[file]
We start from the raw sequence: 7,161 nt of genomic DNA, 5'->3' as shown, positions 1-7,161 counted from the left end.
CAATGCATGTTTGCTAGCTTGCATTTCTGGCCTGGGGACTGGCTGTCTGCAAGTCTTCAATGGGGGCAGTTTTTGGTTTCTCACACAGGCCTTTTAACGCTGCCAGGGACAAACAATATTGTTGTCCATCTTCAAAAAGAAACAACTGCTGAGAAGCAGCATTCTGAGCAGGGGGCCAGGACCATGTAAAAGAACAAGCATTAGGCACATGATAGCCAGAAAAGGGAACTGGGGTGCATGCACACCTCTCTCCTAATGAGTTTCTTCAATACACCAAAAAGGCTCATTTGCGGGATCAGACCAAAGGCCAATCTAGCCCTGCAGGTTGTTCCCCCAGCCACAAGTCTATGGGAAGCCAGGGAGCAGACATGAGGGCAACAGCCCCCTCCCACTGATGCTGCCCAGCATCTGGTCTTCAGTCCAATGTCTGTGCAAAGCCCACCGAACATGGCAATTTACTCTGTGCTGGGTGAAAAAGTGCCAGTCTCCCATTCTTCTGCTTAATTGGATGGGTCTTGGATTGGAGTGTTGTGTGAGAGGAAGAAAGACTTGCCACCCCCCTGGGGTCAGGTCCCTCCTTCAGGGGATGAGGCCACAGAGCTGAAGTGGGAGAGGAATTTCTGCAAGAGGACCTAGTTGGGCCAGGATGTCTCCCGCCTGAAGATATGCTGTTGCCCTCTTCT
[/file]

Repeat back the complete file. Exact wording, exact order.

We start from the raw sequence: 7,161 nt of genomic DNA, 5'->3' as shown, positions 1-7,161 counted from the left end.
CAATGCATGTTTGCTAGCTTGCATTTCTGGCCTGGGGACTGGCTGTCTGCAAGTCTTCAATGGGGGCAGTTTTTGGTTTCTCACACAGGCCTTTTAACGCTGCCAGGGACAAACAATATTGTTGTCCATCTTCAAAAAGAAACAACTGCTGAGAAGCAGCATTCTGAGCAGGGGGCCAGGACCATGTAAAAGAACAAGCATTAGGCACATGATAGCCAGAAAAGGGAACTGGGGTGCATGCACACCTCTCTCCTAATGAGTTTCTTCAATACACCAAAAAGGCTCATTTGCGGGATCAGACCAAAGGCCAATCTAGCCCTGCAGGTTGTTCCCCCAGCCACAAGTCTATGGGAAGCCAGGGAGCAGACATGAGGGCAACAGCCCCCTCCCACTGATGCTGCCCAGCATCTGGTCTTCAGTCCAATGTCTGTGCAAAGCCCACCGAACATGGCAATTTACTCTGTGCTGGGTGAAAAAGTGCCAGTCTCCCATTCTTCTGCTTAATTGGATGGGTCTTGGATTGGAGTGTTGTGTGAGAGGAAGAAAGACTTGCCACCCCCCTGGGGTCAGGTCCCTCCTTCAGGGGATGAGGCCACAGAGCTGAAGTGGGAGAGGAATTTCTGCAAGAGGACCTAGTTGGGCCAGGATGTCTCCCGCCTGAAGATATGCTGTTGCCCTCTTCT